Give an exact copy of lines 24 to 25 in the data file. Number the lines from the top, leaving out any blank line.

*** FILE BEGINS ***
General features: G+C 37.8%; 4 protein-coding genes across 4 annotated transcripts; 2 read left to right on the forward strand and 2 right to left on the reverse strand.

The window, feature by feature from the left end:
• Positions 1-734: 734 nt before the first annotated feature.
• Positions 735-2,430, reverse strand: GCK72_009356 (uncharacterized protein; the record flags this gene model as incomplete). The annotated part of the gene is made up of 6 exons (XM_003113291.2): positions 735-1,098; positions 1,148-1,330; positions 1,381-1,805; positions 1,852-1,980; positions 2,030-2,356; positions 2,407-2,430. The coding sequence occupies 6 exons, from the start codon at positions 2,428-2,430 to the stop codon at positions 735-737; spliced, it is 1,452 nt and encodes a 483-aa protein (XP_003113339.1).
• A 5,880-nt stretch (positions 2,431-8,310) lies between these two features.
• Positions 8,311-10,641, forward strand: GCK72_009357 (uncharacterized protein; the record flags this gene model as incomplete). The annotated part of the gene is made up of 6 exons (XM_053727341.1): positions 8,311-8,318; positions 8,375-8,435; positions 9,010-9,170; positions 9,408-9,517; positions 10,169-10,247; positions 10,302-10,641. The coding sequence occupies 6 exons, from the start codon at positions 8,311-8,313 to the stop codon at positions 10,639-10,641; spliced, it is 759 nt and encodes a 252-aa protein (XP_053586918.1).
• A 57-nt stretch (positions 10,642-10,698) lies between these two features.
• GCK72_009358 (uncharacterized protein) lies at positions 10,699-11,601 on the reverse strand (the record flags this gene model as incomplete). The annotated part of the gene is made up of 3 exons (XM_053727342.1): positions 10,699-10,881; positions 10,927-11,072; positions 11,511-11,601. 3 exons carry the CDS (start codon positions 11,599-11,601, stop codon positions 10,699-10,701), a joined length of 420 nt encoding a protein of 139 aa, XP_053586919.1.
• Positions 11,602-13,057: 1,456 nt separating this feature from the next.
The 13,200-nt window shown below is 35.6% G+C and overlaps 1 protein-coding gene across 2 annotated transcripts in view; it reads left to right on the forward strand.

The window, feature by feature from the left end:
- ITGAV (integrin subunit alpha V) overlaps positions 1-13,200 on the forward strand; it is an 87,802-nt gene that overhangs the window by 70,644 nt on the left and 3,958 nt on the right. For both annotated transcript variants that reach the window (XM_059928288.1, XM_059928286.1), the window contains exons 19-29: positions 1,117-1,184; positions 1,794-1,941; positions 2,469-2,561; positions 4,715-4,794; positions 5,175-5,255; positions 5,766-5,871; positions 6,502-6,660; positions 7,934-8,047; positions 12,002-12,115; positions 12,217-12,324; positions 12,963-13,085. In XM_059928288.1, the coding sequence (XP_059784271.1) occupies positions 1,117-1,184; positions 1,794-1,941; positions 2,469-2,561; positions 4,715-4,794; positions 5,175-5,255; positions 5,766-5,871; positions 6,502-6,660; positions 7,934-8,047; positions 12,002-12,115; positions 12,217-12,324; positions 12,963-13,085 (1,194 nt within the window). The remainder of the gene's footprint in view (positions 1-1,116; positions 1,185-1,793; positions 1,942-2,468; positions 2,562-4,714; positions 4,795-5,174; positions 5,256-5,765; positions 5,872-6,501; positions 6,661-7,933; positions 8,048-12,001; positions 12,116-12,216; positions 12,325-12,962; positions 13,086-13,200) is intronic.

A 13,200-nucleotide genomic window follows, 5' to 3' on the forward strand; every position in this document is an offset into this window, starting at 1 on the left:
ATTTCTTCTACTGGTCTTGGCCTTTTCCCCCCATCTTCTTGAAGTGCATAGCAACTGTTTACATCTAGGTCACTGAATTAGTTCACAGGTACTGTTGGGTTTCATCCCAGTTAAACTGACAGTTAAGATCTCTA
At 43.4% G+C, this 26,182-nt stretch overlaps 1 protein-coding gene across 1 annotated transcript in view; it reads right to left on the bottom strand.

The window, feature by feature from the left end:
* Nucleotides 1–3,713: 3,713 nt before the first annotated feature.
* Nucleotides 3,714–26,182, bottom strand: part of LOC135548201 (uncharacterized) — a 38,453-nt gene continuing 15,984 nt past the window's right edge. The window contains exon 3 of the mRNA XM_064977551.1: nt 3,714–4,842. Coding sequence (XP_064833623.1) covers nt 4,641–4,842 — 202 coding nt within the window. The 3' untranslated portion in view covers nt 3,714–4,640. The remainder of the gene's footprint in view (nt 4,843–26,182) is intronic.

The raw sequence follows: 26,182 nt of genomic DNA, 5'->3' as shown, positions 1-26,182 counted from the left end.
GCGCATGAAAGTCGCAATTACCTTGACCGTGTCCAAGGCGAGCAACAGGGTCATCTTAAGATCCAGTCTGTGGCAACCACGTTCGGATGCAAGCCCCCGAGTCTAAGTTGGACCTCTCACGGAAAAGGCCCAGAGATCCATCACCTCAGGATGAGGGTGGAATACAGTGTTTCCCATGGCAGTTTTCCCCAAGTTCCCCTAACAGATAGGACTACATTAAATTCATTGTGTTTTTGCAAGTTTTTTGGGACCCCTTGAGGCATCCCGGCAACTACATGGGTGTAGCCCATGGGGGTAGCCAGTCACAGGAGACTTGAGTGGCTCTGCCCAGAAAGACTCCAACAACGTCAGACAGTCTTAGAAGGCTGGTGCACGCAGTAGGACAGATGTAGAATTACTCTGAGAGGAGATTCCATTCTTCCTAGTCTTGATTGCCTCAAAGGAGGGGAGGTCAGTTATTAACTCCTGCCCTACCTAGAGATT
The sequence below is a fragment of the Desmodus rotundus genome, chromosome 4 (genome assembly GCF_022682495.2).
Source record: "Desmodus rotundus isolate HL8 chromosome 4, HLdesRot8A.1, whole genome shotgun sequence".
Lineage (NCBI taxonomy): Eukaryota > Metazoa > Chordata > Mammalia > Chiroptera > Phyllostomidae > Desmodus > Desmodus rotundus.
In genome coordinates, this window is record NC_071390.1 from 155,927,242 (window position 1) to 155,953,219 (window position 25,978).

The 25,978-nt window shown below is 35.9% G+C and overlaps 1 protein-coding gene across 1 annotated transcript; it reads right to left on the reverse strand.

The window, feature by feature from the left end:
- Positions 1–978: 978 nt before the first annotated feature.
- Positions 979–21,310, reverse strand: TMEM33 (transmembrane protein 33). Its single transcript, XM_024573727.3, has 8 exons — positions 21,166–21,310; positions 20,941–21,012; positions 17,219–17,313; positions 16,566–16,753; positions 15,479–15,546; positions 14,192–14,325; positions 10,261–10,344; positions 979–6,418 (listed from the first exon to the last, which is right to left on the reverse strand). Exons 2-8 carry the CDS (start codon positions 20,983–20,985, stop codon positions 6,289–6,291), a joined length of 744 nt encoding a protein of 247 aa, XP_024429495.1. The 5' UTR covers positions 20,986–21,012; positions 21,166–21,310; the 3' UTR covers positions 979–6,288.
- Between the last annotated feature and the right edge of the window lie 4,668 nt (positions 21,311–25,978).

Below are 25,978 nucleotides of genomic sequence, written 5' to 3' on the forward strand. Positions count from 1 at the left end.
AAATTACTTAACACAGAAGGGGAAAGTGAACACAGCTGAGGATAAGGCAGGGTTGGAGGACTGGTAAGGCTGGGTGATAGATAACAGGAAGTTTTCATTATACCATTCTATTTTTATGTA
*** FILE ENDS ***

In genome coordinates, this window is record NC_071390.1 from 155,927,242 (window position 1) to 155,953,219 (window position 25,978).

The 25,978-nt window shown below is 35.9% G+C and overlaps 1 protein-coding gene across 1 annotated transcript; it reads right to left on the reverse strand.